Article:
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SUB CATEGORIES General  |  HIV |  Medical Schemes | 

The impact of social health insurance

03 April 2004 Angelo Coppola

The quality, affordability and access issues of our healthcare system are so complex, that few can agree even on the causes, let alone the solutions, says Andre Meyer CEO of Medscheme.

On top of rising medical aid premiums is the spectre of HIV/AIDS treatment for those not covered, and the rumours of Social Health Insurance (SHI).

So what does it hold?

Only the well-informed would have worked through all 158 pages of the Report of the Committee of Inquiry into a Comprehensive Social Security System for SA. Known as the Taylor Committee after its chair, a group of 20 cabinet appointees formulated this policy between 2000 and 2002, which was substantially accepted by cabinet last year.

The healthcare elements of the report envisage a four-phased rollout between 2003 and 2009.

While its opponents are voicing objections relating to non-consultation and inadequate research, history has shown that few challenges to state healthcare policy survive the will of our policymakers.

The SHI is therefore to be taken seriously, and its impact assessed by the companies and employees affected. A deputy-director for SHI is already in place at the Department of Health, and Phase 1 is already being implemented.

Firstly, this is not UK-style National Health, whereby the state pretty much funds and treats all citizens through central tax. SHI is a funding mechanism which benefits only contributors and their dependants.

The policy objectives of improved access for lower income groups to quality healthcare cannot be contested. Most would also support the stabilizing of risk pools.

The third objective, namely to channel private sector funding and treatment into public sector hospitals is somewhat controversial. The Big 3 private hospital groups are successful, listed, worldclass quality providers who do not like having to compete against a VAT-exempt public sector which they see as unfair competition.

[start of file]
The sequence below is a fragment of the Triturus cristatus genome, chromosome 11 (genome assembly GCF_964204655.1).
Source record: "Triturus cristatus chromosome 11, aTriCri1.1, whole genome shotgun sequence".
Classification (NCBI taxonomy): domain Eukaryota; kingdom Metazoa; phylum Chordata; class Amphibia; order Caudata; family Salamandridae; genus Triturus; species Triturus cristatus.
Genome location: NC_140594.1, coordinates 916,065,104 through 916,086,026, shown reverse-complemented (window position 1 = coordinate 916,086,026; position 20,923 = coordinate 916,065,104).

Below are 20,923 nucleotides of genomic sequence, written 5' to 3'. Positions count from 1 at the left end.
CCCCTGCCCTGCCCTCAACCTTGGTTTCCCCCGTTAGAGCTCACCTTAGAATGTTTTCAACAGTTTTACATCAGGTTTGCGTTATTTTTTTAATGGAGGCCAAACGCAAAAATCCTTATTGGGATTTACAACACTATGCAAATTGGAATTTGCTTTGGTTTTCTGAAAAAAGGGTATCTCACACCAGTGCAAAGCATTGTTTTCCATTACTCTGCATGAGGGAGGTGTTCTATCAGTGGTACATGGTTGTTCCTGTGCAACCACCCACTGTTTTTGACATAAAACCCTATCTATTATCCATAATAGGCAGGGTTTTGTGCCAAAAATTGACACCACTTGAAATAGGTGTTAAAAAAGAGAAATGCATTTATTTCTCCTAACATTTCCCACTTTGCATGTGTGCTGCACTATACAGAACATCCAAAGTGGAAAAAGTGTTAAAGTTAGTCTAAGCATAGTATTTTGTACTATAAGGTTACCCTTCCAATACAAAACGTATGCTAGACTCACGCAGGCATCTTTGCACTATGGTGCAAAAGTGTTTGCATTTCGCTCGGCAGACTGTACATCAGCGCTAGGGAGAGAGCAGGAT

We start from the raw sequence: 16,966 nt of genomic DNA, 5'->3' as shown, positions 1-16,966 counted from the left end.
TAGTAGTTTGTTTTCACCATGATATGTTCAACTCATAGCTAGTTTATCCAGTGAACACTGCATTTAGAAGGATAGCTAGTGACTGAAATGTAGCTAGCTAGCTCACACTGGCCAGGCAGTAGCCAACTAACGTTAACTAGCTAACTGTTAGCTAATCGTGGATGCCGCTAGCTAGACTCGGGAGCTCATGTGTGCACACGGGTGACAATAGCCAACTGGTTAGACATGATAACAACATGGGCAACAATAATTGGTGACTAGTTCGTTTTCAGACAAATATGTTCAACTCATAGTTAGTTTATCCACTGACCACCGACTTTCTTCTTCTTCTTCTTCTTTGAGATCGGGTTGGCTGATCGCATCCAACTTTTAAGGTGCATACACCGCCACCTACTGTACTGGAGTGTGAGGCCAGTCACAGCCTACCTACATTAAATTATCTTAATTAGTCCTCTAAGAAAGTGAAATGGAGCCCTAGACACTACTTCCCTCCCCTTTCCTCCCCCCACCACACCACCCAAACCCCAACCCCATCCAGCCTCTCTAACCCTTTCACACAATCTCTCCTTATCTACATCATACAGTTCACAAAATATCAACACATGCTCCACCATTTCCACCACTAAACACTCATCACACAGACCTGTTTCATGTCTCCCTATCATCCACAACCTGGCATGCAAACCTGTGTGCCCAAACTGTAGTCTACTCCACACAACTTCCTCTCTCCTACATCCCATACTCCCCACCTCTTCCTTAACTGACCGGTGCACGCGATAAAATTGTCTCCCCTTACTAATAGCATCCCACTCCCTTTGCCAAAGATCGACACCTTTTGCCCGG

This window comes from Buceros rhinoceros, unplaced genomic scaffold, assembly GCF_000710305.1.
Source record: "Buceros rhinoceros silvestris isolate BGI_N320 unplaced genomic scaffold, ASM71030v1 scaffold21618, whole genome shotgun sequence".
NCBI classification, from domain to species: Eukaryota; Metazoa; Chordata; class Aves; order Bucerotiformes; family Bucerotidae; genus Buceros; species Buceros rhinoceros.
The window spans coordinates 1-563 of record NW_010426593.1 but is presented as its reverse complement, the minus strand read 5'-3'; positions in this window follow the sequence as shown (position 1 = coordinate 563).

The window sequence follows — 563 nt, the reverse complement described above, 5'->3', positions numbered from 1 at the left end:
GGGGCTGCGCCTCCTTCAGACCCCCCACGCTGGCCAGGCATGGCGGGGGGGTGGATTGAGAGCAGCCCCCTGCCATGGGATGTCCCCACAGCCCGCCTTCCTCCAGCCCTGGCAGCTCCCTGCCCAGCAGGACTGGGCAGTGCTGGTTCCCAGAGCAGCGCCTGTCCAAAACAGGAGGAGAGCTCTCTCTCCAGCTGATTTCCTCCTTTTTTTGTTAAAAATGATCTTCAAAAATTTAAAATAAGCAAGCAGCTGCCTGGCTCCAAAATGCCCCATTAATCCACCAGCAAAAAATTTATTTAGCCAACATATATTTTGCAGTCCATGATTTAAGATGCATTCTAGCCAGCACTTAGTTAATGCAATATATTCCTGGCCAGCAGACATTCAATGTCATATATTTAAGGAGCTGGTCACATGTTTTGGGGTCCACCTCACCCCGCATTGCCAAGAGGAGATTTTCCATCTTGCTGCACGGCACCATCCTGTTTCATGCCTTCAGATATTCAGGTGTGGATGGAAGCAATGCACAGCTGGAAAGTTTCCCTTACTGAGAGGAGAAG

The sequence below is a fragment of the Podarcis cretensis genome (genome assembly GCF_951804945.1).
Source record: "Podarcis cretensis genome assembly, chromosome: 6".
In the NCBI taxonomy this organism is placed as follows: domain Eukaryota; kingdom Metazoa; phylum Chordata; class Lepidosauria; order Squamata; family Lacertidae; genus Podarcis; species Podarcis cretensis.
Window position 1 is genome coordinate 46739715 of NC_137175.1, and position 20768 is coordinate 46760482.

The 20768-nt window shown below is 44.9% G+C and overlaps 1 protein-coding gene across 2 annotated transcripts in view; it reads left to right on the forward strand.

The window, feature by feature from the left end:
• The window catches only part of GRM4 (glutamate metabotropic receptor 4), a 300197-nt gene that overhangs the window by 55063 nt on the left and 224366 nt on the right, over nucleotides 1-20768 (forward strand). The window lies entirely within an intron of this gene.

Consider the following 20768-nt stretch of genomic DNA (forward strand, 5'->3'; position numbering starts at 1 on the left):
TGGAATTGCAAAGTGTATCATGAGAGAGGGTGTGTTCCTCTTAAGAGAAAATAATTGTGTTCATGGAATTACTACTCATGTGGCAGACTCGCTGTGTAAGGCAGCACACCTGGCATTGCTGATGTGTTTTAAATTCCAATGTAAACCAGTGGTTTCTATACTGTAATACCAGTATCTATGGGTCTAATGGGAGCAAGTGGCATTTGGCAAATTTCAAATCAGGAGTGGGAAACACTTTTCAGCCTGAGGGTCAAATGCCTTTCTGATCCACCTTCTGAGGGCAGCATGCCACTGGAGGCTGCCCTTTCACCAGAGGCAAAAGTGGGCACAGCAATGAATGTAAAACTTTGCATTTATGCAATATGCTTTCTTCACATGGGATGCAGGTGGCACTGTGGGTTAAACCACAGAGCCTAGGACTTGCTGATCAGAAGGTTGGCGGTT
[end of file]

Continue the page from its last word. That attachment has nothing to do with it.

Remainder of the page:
“Who cares”, says the cost-strapped consumer who hears accusations of cartel behaviour against these hospitals. The likelihood will be a combination of public and private sector resources.

So what will SHI in SA entail?

1. Mandatory cover for all in formal employment.

2. A risk equalization fund between medical aids.

3. Tax subsidy reforms and cross-subsidisation

Mandatory medical aid cover will probably have the biggest impact for employers and employees. Employers who have already gone the cost-to-company remuneration route might think that they can avoid legal liability, but there will be considerable pressure for at least 50% subsidy of the premiums for those not presently on medical aid.

A guaranteed demand on the Union bargaining table, although rollout would start at high income earners, then to middle income earners, while blue collar workers would still retain the choice for the time being. For medical schemes, this move would probably bring in a welcome number of low risk members who are currently going it alone.

The Risk Equalisation Fund would essentially turn the whole medical aid industry into one great big risk pool. Good news for schemes with a high pensioner ratio, and disappointing to those who seek only to attract the young and healthy.

This still means that schemes can differentiate and compete, but they will need to use managed healthcare programmes to contain costs, not marketing or underwriting – just what the Department of Health has been wanting.

The Tax Subsidy Reforms could be an interesting issue. Very rough calculations estimate that the fiscus is ‘sacrificing’ R7,8 billion p.a. by allowing the medical aid premium as a pre-tax deduction.

The plan is to disallow the deduction and re-route this money as a direct subsidy to the medical schemes themselves. In theory, this would reduce premiums by 20% overnight, but the current recipients of the tax subsidy might have other views.

Another spate of remuneration restructuring is bound to ensue, but will Trevor Manuel allow other departments to change his tax policy?

A wild card in the equation is the proposed Public Sector Medical Aid Scheme, scheduled to commence in 2005 or probably 2006. The impact on the private sector would be the addition of 350,000 not yet insured civil servants into the medical aid market.

If it turns out to be the panacea for affordable quality care, as is hoped – could be converted into an open market “state-sponsored” medical scheme to attract private sector patients.

The impact of this scheme on intermediaries will be to totally eliminate commission payments in respect of public sector members.

Most private sector stakeholders reel in principle at the prospect of state intervention, but the private health sector cannot claim to be healthy. Nor, for that matter, can the public sector, whose ailments are much more than just underfunding.

Bold remedies must be taken, and we have a government eager to write the prescription.

At the end of the day, any healthcare system draws its funding from working citizens and trading employers, be it through monthly premiums, tax or a combination of both.

Getting that mix right is something that most countries battle with, in the face of worldwide healthcare inflation.

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